Ireland’s offshore wind energy revolution at risk from lack of policy and regulatory progress – SSE
Ireland one of the only countries in Northern Europe not developing offshore win
Dublin – 19th June 2018: The continued lack of any renewable electricity support scheme as well as grid access for offshore wind energy is undermining investor and supply chain confidence in the potential to develop this transformative, low-carbon industry sector in Ireland, the country’s leading renewable energy generator and developer has warned.
Speaking ahead of the annual Energy Ireland Conference, opening today at Croke Park in Dublin, SSE Ireland Managing Director Stephen Wheeler said that the lack of clear policy and regulatory signals in support of offshore wind energy risks sending a message to the industry that Ireland is not open for business to offshore wind.
Stephen Wheeler, Managing Director of SSE Ireland, said: “Ireland has one of the strongest offshore wind resources in the world, yet is one of the only countries in Northern Europe not developing offshore wind capacity. This is due to the historic and continued lack of any standard support mechanism and grid access for offshore wind energy in Ireland.
“The development of a thriving offshore wind energy industry presents oceans of opportunity for Ireland, including multi-billion-euro investments in low-carbon generation, the creation of skilled regional jobs and supply-chain development, and the regeneration of local ports around the island.”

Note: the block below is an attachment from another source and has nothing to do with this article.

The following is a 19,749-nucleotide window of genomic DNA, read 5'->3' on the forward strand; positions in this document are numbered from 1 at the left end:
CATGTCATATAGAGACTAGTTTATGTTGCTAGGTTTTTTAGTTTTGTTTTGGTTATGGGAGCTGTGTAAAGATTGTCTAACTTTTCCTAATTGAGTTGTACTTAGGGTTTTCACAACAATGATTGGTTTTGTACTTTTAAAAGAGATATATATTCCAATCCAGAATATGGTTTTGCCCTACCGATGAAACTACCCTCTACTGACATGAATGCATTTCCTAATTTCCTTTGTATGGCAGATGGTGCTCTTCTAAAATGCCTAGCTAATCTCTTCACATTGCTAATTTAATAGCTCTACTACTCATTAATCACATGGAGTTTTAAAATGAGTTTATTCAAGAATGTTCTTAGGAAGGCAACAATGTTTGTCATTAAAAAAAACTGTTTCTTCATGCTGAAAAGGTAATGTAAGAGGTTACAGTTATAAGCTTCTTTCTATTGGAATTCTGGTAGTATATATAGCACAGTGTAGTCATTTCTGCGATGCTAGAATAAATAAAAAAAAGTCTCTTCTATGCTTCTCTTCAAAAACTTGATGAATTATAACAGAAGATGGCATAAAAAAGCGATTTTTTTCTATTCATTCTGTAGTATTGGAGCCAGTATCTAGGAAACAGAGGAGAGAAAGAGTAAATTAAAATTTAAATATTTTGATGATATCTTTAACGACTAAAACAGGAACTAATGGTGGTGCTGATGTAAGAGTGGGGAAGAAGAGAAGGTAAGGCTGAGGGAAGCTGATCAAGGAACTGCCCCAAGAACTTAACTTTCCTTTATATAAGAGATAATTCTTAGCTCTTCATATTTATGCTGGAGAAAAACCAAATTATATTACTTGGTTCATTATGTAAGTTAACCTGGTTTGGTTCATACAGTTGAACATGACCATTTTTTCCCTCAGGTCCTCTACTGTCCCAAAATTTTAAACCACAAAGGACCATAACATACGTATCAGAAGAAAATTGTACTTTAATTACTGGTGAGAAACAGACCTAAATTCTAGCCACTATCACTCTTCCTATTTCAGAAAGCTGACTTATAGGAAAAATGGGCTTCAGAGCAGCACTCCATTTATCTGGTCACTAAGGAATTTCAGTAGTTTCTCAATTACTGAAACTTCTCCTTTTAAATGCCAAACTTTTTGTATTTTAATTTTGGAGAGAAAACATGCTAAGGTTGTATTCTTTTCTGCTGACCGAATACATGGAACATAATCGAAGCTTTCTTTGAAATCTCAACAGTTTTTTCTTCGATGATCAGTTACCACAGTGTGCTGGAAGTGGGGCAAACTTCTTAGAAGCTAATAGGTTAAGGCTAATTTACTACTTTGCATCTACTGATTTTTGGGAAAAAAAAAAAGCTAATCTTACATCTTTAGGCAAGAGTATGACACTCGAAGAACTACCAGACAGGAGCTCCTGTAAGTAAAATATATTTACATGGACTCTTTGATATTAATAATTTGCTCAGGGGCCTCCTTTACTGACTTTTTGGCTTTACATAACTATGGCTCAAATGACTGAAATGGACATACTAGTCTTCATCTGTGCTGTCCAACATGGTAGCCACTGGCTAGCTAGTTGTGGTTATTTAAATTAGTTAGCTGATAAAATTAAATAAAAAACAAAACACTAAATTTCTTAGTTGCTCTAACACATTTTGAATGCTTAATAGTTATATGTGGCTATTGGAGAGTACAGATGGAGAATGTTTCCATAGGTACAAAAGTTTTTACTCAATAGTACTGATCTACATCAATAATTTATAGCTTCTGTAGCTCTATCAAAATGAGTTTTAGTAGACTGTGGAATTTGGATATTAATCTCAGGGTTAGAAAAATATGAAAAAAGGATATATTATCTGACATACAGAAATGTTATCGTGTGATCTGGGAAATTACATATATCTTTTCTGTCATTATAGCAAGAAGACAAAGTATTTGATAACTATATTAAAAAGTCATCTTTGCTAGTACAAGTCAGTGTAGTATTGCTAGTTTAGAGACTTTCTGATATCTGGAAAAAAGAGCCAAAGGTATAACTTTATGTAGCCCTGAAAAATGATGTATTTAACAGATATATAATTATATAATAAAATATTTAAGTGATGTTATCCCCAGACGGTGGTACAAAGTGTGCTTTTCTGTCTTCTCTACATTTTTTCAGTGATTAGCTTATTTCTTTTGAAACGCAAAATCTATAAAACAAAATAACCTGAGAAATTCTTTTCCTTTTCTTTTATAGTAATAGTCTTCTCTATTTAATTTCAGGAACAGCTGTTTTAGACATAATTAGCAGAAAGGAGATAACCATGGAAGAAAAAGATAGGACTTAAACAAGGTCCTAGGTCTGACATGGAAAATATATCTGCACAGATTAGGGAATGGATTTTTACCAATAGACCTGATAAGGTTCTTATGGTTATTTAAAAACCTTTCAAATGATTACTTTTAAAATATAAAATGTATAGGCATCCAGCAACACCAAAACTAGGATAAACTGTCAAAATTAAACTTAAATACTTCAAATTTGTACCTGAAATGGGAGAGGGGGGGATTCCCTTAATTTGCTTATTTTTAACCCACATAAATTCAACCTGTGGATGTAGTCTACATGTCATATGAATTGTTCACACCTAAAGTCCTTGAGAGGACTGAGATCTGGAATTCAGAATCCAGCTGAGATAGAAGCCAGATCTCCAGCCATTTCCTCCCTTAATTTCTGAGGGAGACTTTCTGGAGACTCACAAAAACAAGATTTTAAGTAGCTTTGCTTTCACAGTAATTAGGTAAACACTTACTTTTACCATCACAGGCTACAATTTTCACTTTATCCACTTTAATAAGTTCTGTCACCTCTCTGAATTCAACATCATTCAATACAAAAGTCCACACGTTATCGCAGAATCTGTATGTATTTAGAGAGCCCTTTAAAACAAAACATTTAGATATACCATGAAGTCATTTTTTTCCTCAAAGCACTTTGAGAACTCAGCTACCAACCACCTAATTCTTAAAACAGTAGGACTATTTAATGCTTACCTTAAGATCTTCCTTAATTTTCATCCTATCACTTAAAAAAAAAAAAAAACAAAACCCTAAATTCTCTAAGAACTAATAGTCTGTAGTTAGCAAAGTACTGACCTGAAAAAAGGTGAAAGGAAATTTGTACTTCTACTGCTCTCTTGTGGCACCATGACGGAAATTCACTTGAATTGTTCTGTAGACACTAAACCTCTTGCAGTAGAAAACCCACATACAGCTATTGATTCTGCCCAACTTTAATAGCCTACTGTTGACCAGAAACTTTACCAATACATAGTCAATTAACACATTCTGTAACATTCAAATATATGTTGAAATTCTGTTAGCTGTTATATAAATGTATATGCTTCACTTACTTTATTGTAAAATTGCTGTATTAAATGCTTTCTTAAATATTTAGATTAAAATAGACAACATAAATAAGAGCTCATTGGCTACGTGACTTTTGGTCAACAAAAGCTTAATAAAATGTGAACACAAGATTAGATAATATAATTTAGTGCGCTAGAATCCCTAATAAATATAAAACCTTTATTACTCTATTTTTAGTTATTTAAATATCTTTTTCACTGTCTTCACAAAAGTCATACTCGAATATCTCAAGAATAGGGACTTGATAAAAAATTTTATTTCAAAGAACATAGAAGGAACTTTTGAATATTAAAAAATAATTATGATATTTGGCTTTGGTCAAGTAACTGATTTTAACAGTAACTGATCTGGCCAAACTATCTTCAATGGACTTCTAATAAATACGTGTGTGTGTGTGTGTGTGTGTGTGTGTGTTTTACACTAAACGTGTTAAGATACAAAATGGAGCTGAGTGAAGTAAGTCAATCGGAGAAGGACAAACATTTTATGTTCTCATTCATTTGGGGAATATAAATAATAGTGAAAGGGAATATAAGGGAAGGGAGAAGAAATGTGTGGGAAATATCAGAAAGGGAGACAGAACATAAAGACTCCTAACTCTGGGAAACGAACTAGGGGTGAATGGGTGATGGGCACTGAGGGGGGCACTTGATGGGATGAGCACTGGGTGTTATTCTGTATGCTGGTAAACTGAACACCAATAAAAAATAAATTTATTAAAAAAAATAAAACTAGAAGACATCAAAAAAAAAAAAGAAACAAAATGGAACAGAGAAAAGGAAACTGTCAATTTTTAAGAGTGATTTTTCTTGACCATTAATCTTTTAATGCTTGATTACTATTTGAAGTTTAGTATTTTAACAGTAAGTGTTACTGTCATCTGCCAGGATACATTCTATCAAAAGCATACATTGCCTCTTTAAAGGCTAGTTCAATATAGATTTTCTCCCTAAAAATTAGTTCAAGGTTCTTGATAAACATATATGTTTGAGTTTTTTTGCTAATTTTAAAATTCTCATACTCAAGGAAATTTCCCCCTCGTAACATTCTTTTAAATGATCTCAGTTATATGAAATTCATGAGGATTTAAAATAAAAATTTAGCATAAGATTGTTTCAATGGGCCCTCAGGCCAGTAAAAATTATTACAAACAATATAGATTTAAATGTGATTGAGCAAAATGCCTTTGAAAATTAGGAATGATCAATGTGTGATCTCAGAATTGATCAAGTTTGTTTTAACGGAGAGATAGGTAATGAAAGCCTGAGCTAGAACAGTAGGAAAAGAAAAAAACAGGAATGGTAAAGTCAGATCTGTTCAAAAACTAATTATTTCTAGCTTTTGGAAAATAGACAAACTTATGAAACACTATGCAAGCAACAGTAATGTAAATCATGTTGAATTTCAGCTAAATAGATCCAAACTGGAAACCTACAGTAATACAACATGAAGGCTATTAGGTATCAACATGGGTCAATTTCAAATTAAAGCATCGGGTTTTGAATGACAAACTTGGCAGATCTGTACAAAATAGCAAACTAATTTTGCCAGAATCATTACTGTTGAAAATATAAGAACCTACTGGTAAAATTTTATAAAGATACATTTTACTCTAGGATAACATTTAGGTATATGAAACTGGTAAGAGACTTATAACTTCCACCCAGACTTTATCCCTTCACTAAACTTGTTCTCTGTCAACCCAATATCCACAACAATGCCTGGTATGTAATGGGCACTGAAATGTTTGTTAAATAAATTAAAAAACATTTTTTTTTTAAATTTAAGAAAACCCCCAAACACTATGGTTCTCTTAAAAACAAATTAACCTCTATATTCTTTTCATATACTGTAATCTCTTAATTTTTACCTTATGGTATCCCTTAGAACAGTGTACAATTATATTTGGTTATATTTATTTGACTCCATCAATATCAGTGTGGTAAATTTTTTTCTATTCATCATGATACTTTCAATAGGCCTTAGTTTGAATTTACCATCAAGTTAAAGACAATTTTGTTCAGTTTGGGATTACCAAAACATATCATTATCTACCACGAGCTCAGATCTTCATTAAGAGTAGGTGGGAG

“Importantly, offshore wind energy is the only renewable technology of genuine scale that can power the low-carbon revolution needed to bridge the gap towards meeting Ireland’s binding international climate and energy targets. However, that revolution will not happen unless clear signals are given to investors and the industry supply chain that Ireland is ‘open-for-business’ for offshore wind.”
“This means that Government and the Commission for the Regulation of Utilities both need to take the forward-looking steps necessary, as quickly as possible, to support offshore wind energy. They can do this by providing for a technology specific category for offshore wind in the upcoming new Renewable Electricity Support Scheme, and by delivering certainty to the energy sector that grid access will be provided to offshore wind projects. If these steps are not taken, Ireland’s offshore wind energy revolution will be stalled before it even has a chance to begin.”
Unlike onshore wind and peat generation, there is no standard support mechanism available for offshore wind energy in Ireland. Despite consulting last year on the design of a new Renewable Electricity Support Scheme (RESS) that will underpin how Ireland will meet its future low carbon energy goals, the Department of Communications, Climate Action & Environment (DCCAE) has still to publish its final design, including whether specific technologies such as offshore wind will be included in future competitive auctions.
Additionally, there is no grid connection policy in place that provides access to the market for offshore wind energy. Guidelines published earlier this year by the Commission for the Regulation of Utilities (CRU) for the new ECP-1 electricity connection policy, which will govern access to the national grid, fail to deliver certainty as to whether offshore wind will be provided with access in upcoming grid connection rounds.